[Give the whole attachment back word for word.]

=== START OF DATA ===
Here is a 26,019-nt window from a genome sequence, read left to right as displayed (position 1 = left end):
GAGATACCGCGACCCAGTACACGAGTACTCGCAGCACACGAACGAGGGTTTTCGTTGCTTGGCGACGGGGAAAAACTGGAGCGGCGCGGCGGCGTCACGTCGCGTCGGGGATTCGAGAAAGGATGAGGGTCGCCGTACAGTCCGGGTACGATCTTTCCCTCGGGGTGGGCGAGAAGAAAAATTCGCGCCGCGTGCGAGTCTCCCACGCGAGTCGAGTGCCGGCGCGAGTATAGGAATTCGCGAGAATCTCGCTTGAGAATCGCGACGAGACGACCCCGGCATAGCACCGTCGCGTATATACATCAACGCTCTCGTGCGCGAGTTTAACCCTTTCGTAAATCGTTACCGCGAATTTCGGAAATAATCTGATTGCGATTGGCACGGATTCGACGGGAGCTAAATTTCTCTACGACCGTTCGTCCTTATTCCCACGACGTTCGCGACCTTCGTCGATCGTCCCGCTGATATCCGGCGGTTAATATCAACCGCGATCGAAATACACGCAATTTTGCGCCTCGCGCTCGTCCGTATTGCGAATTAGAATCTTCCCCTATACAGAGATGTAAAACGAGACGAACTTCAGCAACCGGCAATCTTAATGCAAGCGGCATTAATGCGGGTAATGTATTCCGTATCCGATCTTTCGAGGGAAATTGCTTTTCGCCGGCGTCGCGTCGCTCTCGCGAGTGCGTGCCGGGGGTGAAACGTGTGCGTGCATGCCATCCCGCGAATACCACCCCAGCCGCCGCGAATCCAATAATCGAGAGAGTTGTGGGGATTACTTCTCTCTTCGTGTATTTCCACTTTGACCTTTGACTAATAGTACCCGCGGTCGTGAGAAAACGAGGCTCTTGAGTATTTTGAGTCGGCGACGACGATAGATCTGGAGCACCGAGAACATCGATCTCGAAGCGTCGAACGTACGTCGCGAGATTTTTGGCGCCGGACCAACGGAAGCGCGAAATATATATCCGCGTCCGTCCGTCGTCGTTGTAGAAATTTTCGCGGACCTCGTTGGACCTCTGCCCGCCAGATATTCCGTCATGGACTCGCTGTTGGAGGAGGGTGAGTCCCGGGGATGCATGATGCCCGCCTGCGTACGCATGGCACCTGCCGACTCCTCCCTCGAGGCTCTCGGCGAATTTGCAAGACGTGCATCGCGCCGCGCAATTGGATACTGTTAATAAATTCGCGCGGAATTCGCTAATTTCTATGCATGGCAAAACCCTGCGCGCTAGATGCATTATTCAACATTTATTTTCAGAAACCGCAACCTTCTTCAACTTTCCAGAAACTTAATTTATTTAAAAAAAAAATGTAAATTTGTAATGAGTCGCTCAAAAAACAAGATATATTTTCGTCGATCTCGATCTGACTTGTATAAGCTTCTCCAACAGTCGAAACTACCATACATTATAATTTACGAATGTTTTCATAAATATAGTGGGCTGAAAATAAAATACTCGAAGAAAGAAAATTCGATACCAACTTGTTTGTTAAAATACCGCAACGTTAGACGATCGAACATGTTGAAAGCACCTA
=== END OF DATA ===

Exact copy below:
Here is a 26,019-nt window from a genome sequence, read left to right as displayed (position 1 = left end):
GAGATACCGCGACCCAGTACACGAGTACTCGCAGCACACGAACGAGGGTTTTCGTTGCTTGGCGACGGGGAAAAACTGGAGCGGCGCGGCGGCGTCACGTCGCGTCGGGGATTCGAGAAAGGATGAGGGTCGCCGTACAGTCCGGGTACGATCTTTCCCTCGGGGTGGGCGAGAAGAAAAATTCGCGCCGCGTGCGAGTCTCCCACGCGAGTCGAGTGCCGGCGCGAGTATAGGAATTCGCGAGAATCTCGCTTGAGAATCGCGACGAGACGACCCCGGCATAGCACCGTCGCGTATATACATCAACGCTCTCGTGCGCGAGTTTAACCCTTTCGTAAATCGTTACCGCGAATTTCGGAAATAATCTGATTGCGATTGGCACGGATTCGACGGGAGCTAAATTTCTCTACGACCGTTCGTCCTTATTCCCACGACGTTCGCGACCTTCGTCGATCGTCCCGCTGATATCCGGCGGTTAATATCAACCGCGATCGAAATACACGCAATTTTGCGCCTCGCGCTCGTCCGTATTGCGAATTAGAATCTTCCCCTATACAGAGATGTAAAACGAGACGAACTTCAGCAACCGGCAATCTTAATGCAAGCGGCATTAATGCGGGTAATGTATTCCGTATCCGATCTTTCGAGGGAAATTGCTTTTCGCCGGCGTCGCGTCGCTCTCGCGAGTGCGTGCCGGGGGTGAAACGTGTGCGTGCATGCCATCCCGCGAATACCACCCCAGCCGCCGCGAATCCAATAATCGAGAGAGTTGTGGGGATTACTTCTCTCTTCGTGTATTTCCACTTTGACCTTTGACTAATAGTACCCGCGGTCGTGAGAAAACGAGGCTCTTGAGTATTTTGAGTCGGCGACGACGATAGATCTGGAGCACCGAGAACATCGATCTCGAAGCGTCGAACGTACGTCGCGAGATTTTTGGCGCCGGACCAACGGAAGCGCGAAATATATATCCGCGTCCGTCCGTCGTCGTTGTAGAAATTTTCGCGGACCTCGTTGGACCTCTGCCCGCCAGATATTCCGTCATGGACTCGCTGTTGGAGGAGGGTGAGTCCCGGGGATGCATGATGCCCGCCTGCGTACGCATGGCACCTGCCGACTCCTCCCTCGAGGCTCTCGGCGAATTTGCAAGACGTGCATCGCGCCGCGCAATTGGATACTGTTAATAAATTCGCGCGGAATTCGCTAATTTCTATGCATGGCAAAACCCTGCGCGCTAGATGCATTATTCAACATTTATTTTCAGAAACCGCAACCTTCTTCAACTTTCCAGAAACTTAATTTATTTAAAAAAAAAATGTAAATTTGTAATGAGTCGCTCAAAAAACAAGATATATTTTCGTCGATCTCGATCTGACTTGTATAAGCTTCTCCAACAGTCGAAACTACCATACATTATAATTTACGAATGTTTTCATAAATATAGTGGGCTGAAAATAAAATACTCGAAGAAAGAAAATTCGATACCAACTTGTTTGTTAAAATACCGCAACGTTAGACGATCGAACATGTTGAAAGCACCTA